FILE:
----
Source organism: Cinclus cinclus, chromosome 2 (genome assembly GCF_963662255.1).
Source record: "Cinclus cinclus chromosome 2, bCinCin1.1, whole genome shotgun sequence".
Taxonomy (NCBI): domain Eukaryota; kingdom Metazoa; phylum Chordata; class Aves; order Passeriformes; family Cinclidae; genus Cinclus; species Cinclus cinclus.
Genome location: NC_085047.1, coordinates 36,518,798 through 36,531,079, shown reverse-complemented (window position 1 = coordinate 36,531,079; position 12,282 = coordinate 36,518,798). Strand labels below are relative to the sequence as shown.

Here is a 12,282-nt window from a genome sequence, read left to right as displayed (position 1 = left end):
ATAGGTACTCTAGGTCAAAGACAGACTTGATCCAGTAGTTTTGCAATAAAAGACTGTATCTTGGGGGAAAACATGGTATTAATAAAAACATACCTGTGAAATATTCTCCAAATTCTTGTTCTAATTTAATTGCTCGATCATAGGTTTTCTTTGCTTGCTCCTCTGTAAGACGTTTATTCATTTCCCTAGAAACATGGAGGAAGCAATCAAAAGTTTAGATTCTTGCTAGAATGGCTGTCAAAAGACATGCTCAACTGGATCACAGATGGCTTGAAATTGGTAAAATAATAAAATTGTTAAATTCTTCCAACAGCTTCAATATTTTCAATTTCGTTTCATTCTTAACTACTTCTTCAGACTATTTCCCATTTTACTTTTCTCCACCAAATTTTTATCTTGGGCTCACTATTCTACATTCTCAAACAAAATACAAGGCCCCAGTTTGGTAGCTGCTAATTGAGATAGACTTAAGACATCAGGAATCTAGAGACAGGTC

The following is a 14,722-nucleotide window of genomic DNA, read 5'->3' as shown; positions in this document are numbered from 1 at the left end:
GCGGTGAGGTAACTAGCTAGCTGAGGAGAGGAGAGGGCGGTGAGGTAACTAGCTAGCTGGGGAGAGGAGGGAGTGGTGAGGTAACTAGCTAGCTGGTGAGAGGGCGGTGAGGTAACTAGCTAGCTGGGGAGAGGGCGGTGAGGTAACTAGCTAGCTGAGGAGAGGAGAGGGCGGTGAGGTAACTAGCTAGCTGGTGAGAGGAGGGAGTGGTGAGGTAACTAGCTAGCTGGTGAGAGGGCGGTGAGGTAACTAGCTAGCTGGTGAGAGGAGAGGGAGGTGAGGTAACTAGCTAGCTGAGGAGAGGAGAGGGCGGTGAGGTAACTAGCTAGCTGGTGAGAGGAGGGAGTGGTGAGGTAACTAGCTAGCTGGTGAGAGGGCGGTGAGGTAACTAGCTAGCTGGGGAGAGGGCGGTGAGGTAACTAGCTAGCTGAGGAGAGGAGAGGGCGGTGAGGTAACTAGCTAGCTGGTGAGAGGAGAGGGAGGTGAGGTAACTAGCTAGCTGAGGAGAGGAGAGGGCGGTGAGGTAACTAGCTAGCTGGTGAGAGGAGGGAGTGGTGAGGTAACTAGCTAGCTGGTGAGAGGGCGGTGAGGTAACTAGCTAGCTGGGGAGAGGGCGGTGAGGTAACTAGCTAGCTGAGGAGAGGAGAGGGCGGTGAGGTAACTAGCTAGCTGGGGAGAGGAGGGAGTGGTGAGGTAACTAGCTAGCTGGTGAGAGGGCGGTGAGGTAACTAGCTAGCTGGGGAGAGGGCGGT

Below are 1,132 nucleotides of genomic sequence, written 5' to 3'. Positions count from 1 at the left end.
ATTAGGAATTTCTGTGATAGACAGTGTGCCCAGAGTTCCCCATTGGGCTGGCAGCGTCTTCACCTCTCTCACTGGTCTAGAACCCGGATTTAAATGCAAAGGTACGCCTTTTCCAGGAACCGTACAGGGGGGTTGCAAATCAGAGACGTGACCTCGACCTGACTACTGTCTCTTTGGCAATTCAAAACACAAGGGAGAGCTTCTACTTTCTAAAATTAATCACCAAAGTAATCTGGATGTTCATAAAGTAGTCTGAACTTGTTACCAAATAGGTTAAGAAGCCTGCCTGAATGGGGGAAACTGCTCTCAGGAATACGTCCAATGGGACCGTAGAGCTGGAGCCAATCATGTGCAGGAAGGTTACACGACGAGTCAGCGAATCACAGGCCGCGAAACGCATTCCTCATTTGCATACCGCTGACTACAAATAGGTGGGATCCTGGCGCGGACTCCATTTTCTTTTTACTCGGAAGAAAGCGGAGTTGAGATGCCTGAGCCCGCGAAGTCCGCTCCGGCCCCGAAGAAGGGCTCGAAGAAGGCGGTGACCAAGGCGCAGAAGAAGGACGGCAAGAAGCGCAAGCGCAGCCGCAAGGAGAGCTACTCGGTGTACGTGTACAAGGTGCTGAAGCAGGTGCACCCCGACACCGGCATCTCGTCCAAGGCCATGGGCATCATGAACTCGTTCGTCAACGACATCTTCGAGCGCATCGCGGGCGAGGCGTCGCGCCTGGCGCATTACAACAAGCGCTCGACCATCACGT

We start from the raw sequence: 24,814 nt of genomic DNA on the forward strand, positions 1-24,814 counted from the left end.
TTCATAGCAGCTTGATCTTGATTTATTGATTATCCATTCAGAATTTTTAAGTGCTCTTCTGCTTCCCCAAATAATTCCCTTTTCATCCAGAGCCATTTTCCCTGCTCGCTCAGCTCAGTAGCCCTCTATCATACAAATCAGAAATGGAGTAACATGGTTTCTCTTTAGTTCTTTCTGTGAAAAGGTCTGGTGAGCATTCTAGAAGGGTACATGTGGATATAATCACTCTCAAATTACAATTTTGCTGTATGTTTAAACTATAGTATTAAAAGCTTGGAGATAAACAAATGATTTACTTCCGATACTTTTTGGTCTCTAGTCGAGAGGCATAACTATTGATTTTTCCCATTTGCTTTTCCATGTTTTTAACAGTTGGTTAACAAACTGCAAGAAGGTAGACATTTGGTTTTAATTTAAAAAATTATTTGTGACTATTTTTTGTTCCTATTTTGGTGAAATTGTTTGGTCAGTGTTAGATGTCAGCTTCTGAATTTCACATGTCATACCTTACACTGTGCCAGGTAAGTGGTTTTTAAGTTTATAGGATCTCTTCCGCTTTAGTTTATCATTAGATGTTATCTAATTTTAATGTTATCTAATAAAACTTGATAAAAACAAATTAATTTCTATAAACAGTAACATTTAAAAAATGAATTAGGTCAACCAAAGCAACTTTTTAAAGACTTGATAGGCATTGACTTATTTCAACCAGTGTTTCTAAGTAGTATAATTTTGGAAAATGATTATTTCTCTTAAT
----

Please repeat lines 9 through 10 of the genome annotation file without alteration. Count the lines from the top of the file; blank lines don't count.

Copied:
Below are 1,132 nucleotides of genomic sequence, written 5' to 3'. Positions count from 1 at the left end.
ATTAGGAATTTCTGTGATAGACAGTGTGCCCAGAGTTCCCCATTGGGCTGGCAGCGTCTTCACCTCTCTCACTGGTCTAGAACCCGGATTTAAATGCAAAGGTACGCCTTTTCCAGGAACCGTACAGGGGGGTTGCAAATCAGAGACGTGACCTCGACCTGACTACTGTCTCTTTGGCAATTCAAAACACAAGGGAGAGCTTCTACTTTCTAAAATTAATCACCAAAGTAATCTGGATGTTCATAAAGTAGTCTGAACTTGTTACCAAATAGGTTAAGAAGCCTGCCTGAATGGGGGAAACTGCTCTCAGGAATACGTCCAATGGGACCGTAGAGCTGGAGCCAATCATGTGCAGGAAGGTTACACGACGAGTCAGCGAATCACAGGCCGCGAAACGCATTCCTCATTTGCATACCGCTGACTACAAATAGGTGGGATCCTGGCGCGGACTCCATTTTCTTTTTACTCGGAAGAAAGCGGAGTTGAGATGCCTGAGCCCGCGAAGTCCGCTCCGGCCCCGAAGAAGGGCTCGAAGAAGGCGGTGACCAAGGCGCAGAAGAAGGACGGCAAGAAGCGCAAGCGCAGCCGCAAGGAGAGCTACTCGGTGTACGTGTACAAGGTGCTGAAGCAGGTGCACCCCGACACCGGCATCTCGTCCAAGGCCATGGGCATCATGAACTCGTTCGTCAACGACATCTTCGAGCGCATCGCGGGCGAGGCGTCGCGCCTGGCGCATTACAACAAGCGCTCGACCATCACGT